Good eyesight ‘vital’ for road safety

13.17 | 24 September | | 1 comment

Road Safety Wales is encouraging motorists to have an eye test every two years, or more often if suggested by an optician, as part of a national campaign.

National Eye Health Week (24-30 Sept) aims to promote the importance of eye health and the need for regular eye tests.

Road Safety Wales says good eyesight is vital when using the road, adding that although eyesight often deteriorates with age, eye conditions can develop at any time of live.

Learner drivers must prove they can read a number plate from a distance of 20m (65ft) during their practical test – and are then legally responsible for ensuring their sight remains good enough to drive thereafter.

However, there have been repeated calls for better regulation of eyesight tests for drivers – including by the Driving Blind Campaign who says drivers should be tested by an optician before their driving test and at every subsequent licence renewal application.

Yhe Association of Optometrists estimates that there are 3,000 casualties on UK roads every year where poor vision is a ‘key factor’.

Teresa Ciano, chair of Road Safety Wales, said: “We would recommend having an eye test every two years, or more often if your optician suggests it.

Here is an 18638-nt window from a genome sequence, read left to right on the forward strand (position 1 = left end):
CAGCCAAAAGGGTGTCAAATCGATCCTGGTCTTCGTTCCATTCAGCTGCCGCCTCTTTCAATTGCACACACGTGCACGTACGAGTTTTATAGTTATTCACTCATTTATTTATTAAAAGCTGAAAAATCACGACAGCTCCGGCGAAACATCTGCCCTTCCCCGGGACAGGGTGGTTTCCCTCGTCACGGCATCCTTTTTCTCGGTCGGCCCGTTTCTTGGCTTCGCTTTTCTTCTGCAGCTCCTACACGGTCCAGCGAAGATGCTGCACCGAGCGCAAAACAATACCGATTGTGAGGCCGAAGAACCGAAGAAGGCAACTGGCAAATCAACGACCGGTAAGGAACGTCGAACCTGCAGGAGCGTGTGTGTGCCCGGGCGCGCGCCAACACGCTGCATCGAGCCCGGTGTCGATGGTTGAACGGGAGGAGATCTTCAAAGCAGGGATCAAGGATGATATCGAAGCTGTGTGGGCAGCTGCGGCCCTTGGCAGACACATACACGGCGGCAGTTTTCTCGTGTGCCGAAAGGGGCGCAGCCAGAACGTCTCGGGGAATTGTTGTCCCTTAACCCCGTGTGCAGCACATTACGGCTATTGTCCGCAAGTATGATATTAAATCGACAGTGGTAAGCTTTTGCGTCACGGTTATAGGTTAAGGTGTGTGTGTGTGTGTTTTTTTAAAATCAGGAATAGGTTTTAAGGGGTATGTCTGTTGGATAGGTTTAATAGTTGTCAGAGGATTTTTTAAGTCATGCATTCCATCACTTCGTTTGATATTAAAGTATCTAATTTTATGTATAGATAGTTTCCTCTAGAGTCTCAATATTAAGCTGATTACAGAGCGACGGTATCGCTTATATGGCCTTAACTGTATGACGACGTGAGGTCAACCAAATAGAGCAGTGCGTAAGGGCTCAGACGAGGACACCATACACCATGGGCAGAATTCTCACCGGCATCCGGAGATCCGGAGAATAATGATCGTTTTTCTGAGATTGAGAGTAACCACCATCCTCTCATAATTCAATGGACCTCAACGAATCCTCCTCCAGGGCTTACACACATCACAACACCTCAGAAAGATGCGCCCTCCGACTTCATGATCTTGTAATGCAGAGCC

“This can not only help to make sure you meet the minimum eyesight standards for driving or riding, but may also identify some conditions early before they develop.

“Please be aware that if you drive with eyesight below the minimum legal standard you could face a fine of up to £1000.

“Road Safety Wales is supporting National Eye Health Week through its website and social media channels, giving reminders of the importance of regular eye tests and common conditions that could compromise the safety of all road users.”


 

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    I work as an Occupational Therapist for the NHS at a centre in the South East. I carry out driving assessments for clients referred by the DVLA, Motability and healthcare professionals. We assess clients ability to continue driving with long term medical conditions, as well as assessing for adaptions to vehicles for both drivers and learner drivers. We also train drivers in these adaptions and assess proficiency.
    Aside from assessing physical and cognitive abilities we always have to check that our clients can read a number plate from the DVLA required distance of 20 metres.
    Some clients that I see will only be able to read a number plate with their glasses on, however many of them do not realise that this means that they need to wear their glasses for driving.
    If they cannot read a number plate at the required distance, (with or without glasses) after 3 attempts, they are sent away to the Opticians. We cannot take them out for the practical driving assessment until they can read the number plate.


    Carol Goatham, Maidstone
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